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Diversity in fire service is a management torment. Bringing employees of different ages, genders, nationalities, religious beliefs, sexual orientation, or personalities to work together and to accomplish a common goal may sound impossible and ridiculous. Diversification of employees within a firefighting organization can be complicated, especially in rural areas. Conflicts and misunderstandings may arise due to different languages, learning styles, religious beliefs, and education levels (Thiel & Jennings, 2012).They may in turn paralyze the fire department or even render it ineffective. Increasing diversity in a fire or emergency department is therefore not a priority.
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Diversity has an impact on the correspondent organizations. Fire and emergency organizations have to lower their hiring standards. It only makes further complicated matters by bringing to question the issue of safety and the diminishing respected status of a firefighter. For a scenario in rural firefighting, the problematic concern of diversity comes together with many barriers: age, religion, gender, and culture. The complications intermingle with communal bias and prejudice, therefore ultimately lowering the fire and emergency service organization’s effectiveness (McNeil, 2008).
Achieving diversity generates many challenges. An instance where the fire and emergency services organizations recruit in areas providing qualified minority people without compromising on the standards is difficult to find. Additionally, recruiters should be willing to commit the time to approach minorities and get qualified incumbent recruits with a positive attitude. An equal commitment is necessary during the mentoring program preceding the physical ability test for both genders. The process already abolishes the success of applicants struggling with aspects of physical ability, thus making it complicated to meet the diversity threshold. Many leaders are running local fire and emergency service organizations of members of the segregated communities and, therefore, hae little or no opportunity to interact with diverse cultures or people. They internalize stereotypical beliefs regarding race, sexual orientation, gender, and nationality. The leaders are the first challenge to the issue of achieving a diverse workforce, which makes it even more difficult to meet the respective community’s needs (Thiel & Jennings, 2012).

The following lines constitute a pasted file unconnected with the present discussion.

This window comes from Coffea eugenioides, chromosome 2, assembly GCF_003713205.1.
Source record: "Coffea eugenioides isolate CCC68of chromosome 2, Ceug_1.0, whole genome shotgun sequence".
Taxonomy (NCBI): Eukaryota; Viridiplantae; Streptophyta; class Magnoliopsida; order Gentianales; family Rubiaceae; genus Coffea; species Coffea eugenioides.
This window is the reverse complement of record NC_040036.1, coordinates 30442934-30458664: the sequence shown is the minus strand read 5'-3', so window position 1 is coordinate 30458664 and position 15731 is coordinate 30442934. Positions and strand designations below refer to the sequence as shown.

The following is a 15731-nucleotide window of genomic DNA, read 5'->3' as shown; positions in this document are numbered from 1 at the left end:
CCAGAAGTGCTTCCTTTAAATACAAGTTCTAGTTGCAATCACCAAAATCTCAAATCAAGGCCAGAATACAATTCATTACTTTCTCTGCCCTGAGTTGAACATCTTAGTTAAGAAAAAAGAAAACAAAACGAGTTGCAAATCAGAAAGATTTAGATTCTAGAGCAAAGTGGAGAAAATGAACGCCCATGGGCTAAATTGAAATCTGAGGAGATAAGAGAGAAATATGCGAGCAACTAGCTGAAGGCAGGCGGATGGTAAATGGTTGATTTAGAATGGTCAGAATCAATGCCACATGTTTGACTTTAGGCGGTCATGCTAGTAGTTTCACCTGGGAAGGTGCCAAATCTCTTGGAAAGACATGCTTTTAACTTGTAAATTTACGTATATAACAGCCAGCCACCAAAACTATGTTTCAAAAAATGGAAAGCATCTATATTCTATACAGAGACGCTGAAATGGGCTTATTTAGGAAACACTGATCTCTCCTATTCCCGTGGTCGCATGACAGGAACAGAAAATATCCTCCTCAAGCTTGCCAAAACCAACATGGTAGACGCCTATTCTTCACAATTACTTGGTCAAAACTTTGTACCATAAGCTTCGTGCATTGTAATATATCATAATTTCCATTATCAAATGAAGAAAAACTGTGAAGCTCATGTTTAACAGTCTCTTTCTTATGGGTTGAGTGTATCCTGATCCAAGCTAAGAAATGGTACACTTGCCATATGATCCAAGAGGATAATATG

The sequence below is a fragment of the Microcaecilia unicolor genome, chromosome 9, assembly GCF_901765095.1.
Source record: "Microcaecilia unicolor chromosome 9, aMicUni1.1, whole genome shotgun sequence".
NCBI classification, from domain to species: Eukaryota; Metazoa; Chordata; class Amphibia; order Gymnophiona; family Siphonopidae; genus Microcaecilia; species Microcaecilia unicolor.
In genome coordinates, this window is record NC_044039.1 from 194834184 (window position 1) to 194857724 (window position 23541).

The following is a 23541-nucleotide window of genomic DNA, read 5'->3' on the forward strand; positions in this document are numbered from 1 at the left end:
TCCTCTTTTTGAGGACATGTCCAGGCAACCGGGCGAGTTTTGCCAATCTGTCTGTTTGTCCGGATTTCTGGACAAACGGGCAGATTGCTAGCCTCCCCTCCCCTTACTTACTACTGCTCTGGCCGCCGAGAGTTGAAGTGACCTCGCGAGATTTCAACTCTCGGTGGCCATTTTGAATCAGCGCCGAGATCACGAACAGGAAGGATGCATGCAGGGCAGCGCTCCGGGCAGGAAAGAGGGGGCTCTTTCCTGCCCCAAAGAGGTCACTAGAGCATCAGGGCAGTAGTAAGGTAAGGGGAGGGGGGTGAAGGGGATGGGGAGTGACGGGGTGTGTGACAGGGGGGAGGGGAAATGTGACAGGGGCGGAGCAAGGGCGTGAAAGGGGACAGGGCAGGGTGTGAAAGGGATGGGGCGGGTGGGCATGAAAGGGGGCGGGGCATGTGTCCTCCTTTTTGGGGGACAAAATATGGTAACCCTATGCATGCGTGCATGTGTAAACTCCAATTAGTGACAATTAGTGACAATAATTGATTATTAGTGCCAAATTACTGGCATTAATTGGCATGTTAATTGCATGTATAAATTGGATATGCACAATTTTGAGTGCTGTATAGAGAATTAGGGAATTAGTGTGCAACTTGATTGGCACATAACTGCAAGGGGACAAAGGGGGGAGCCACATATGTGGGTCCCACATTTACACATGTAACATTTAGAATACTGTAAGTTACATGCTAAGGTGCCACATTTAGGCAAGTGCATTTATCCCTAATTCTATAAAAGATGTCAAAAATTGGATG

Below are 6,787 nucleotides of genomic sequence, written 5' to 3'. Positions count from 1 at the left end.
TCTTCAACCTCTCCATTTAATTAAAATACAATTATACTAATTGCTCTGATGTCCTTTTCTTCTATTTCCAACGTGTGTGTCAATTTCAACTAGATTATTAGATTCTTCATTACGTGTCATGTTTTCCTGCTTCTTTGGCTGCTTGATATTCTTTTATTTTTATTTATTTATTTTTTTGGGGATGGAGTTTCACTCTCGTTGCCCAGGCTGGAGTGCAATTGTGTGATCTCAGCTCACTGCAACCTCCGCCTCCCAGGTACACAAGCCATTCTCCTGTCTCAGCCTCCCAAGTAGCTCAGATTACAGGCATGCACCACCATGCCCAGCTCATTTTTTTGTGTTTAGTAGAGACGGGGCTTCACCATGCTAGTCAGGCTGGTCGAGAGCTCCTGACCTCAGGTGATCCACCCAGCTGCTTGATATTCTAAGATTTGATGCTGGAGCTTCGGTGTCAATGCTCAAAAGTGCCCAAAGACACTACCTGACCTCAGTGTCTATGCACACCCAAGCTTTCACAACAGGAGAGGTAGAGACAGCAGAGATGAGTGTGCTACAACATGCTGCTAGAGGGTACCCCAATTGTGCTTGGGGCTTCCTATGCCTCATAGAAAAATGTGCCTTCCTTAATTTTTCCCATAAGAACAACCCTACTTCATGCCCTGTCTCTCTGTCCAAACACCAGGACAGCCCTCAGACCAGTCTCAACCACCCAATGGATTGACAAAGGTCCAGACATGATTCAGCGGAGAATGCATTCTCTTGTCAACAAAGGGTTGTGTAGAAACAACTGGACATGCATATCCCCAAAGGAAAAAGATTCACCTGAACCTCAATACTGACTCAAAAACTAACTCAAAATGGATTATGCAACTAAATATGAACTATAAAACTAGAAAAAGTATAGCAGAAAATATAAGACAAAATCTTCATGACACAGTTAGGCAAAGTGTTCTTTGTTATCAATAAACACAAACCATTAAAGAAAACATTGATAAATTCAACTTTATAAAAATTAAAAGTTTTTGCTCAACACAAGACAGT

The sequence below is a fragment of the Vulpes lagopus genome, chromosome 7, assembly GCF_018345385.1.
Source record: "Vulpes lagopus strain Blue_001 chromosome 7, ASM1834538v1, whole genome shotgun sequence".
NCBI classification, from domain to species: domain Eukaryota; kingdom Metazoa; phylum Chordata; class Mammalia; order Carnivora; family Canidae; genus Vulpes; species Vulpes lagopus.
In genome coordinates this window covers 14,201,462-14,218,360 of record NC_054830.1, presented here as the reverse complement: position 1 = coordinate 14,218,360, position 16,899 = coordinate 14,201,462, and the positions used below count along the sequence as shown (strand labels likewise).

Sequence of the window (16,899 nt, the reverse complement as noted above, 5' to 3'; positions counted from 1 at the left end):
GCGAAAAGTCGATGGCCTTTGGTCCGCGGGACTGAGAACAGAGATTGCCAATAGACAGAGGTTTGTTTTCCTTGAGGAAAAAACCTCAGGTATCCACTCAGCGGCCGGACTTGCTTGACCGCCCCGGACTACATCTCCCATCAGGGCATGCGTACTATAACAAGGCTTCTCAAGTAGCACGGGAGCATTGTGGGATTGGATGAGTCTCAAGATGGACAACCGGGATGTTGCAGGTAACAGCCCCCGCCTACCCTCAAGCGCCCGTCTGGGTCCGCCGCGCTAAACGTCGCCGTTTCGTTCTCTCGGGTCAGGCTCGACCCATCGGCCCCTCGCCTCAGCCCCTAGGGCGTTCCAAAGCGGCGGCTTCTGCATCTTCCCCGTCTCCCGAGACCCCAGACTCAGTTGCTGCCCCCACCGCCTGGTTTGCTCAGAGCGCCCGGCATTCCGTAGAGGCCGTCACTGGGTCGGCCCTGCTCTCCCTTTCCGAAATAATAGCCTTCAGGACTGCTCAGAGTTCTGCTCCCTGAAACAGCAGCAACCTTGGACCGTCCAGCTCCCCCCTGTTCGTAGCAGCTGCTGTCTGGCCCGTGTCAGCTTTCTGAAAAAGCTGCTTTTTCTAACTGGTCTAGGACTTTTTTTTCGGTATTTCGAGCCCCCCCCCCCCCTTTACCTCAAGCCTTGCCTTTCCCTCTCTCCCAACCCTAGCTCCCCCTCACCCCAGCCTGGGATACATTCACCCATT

The diversity challenges that fire and emergency department face are not different from what other organizations may encounter. The reason to this is that other organizations also encourage variance in the workforce. Diversity management lays in more than mere recognizing the differences in people. It incorporates acknowledging the value of differences, eradicating discrimination, and fostering inclusiveness. Additionally, managers in both cases may deal with the challenge of loss in personnel and work productivity because of prejudice and discrimination, complaints and legal acts against the organization (McNeil, 2008).